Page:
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Remember that our standard test settings for MP3 encoding with variable bitrate (VBR) do not allow direct bitrate control, that is it is completely up to the codec. But the use of q=0 parameter (the highest CBR quality) in this version significantly slows down the operation and makes the codec cache-hungry. That's why we used a more standard setting as an alternative --alt-preset standard.
When q=0, a large cache is of critical importance, that's clear.
...But with --alt-preset standard all processors demonstrated approximately the same results. A paradox appears in this connection: none of the presets can be considered good from the point of view of its usage in the tests. In the first case we can see the difference, but this preset is somewhat "synthetic". In the second case, the preset is rather relevant from the point of users, but it shows practically no differences between processors...
Another candidate to elimination: very quick and very nondiagnostic. But in this case audio data compression is endangered to drop out from our method in pleno...
Updated MPEG Encoder supports SSE3, and one can assume that it procured Prescott's victory on a 1066 MHz bus together with high operating speed with memory and traditionally high gain from Hyper-Threading. There is a second option possible: in its competition with Pentium 4 XE everything was resolved by the frequency, and the large L3 of the latter was left out of job adding no points.
It's difficult to tell DivX preferences of this version so far: either to a large cache or to a short pipeline (remember that it's longer in Prescott core than in Pentium 4 XE).
A similar situation. But the fact that even non-top AMD processors successfully catch up with our "future Pentium 4" is alarming. By the way: Athlon 64 3500+ and the new ATI platform were "invited" into this test exactly to track such situations: it's natural when A64 is outscored by the other two contenders - it's weaker by all parameters. But when it goes on a par with one of them, it means that top AMD processors will probably ride high in this test.
Previously registered bugs were obviously fixed in the new XviD version, and now the situation with Pentium 4 performance changed cardinally, especially with respect to the new core. Well, it's nice when the new is faster than the old: at least it means that we are paying not for nothing...
Large cache in Pentium 4 XE obviously had its effect here. While Prescott looks not very good - it's again almost on a par with Athlon 64 3500+. Even 7-zip free-threading and the highest frequency among the contenders together with fast memory were of no help.
WinRAR would show preference to AMD before, so nothing has changed. And the large cache was of no help to P4 XE - Prescott looks quite advantageous against it.
No comments... DOOM 3 is hardly a good test for processors. Of course, it's not a top video card - but what's the point in testing a CPU with software, for which a graphics chip is much more critical?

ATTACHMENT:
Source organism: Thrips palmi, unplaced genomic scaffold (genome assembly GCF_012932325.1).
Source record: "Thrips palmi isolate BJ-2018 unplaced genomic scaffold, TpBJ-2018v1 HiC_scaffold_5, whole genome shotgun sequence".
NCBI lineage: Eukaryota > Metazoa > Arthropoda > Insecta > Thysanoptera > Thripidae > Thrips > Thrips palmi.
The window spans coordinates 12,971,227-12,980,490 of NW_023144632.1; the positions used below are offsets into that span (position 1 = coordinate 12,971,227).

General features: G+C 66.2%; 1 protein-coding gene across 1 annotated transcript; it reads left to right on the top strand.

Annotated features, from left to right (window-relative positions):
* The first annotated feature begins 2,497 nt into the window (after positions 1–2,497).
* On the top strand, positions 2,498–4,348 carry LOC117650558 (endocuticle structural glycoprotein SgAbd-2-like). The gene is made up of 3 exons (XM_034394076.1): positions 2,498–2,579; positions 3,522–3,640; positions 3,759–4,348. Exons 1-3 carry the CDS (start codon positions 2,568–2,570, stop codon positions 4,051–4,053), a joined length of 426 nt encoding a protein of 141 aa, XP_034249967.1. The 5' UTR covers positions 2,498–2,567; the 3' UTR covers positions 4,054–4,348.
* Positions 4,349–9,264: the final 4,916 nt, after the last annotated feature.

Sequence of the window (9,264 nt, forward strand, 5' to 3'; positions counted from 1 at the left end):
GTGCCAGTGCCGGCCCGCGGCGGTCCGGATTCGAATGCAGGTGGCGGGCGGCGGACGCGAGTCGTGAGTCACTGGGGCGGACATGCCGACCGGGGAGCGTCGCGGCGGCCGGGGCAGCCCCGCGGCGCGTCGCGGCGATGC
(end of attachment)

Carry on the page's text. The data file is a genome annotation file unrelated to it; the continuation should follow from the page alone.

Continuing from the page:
It's a game, which, according to Andrey Vorobiev – hardware editor of the 3D Graphics Products section, heavily depends on a CPU. The latest version includes two built-in benchmarks, we decided to check both of them.
The new C5L2 is much better for CPU testing. And the results look quite optimistic for the Intel platform: ultraexpensive (and thus not very popular among common users) Extreme Edition is no good, while Prescott at 1066 MHz FSB demonstrates decent results.
Ons_dria demo on the ATI Radeon Xpress 200 + AMD Athlon 64 3500+ platform just showed blue screen of death (BSOD), that's why the diagram does not contain results for this testbed. However, both diagrams produce an impression that this game does not depend heavily on a processor. Still, let's wait for the results of top AMD processors. Only they can be shown at advantage in Unreal Tournament 2004 (according to the breakaway demonstrated by Athlon 64 3500+ in Primeval demo).
Let's precondition that a guest star is a guest star, it's used only to make a background. So we shall not touch the results of the new ATI platform and Athlon 64 3500+ processors in our conclusions. This topic will be reserved for separate testing (which is round the corner).
What concerns the comparison of results demonstrated by the first Intel processor officially supporting 1066 MHz FSB with the performance of an overclocked Prescott, on the whole it looks peachy for the latter. Of course there are some crevasses, but not many. And in many cases Pentium 4 Extreme Edition even lags behind, sometimes you cannot explain it even by the frequency difference. To all appearances (though it's too bold to draw conclusions based on a single test), increasing the core frequency and the memory system performance is strategically more correct than increasing the cache capacity. But on the other hand, store is no sore, so that could be combined...
Thus, on the whole, the future of Prescott looks good after the FSB is upgraded to 1066 MHz. All we have to do is wait for a CPU based on this core, which will officially support it. And if there appears Prescott with 2 MB L2 (there are some rumours...), it will have all chances to combine the best properties of both Intel processors represented in this test.